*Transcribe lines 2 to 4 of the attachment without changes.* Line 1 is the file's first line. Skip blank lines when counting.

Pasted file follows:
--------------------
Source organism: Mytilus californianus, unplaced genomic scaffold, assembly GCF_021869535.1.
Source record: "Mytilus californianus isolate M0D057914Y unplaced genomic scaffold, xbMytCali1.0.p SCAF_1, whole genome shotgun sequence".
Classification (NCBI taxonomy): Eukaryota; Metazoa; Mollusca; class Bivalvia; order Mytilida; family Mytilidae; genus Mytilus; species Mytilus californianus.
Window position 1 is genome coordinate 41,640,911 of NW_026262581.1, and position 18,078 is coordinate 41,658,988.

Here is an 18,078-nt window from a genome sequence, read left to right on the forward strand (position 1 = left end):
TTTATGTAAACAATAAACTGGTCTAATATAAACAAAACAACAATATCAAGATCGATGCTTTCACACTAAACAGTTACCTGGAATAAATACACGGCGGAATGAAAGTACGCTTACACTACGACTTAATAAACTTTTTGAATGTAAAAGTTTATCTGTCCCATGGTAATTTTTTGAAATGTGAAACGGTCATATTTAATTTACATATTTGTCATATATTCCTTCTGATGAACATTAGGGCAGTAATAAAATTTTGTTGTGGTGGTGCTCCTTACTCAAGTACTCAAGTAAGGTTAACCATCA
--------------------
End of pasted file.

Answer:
Source record: "Mytilus californianus isolate M0D057914Y unplaced genomic scaffold, xbMytCali1.0.p SCAF_1, whole genome shotgun sequence".
Classification (NCBI taxonomy): Eukaryota; Metazoa; Mollusca; class Bivalvia; order Mytilida; family Mytilidae; genus Mytilus; species Mytilus californianus.
Window position 1 is genome coordinate 41,640,911 of NW_026262581.1, and position 18,078 is coordinate 41,658,988.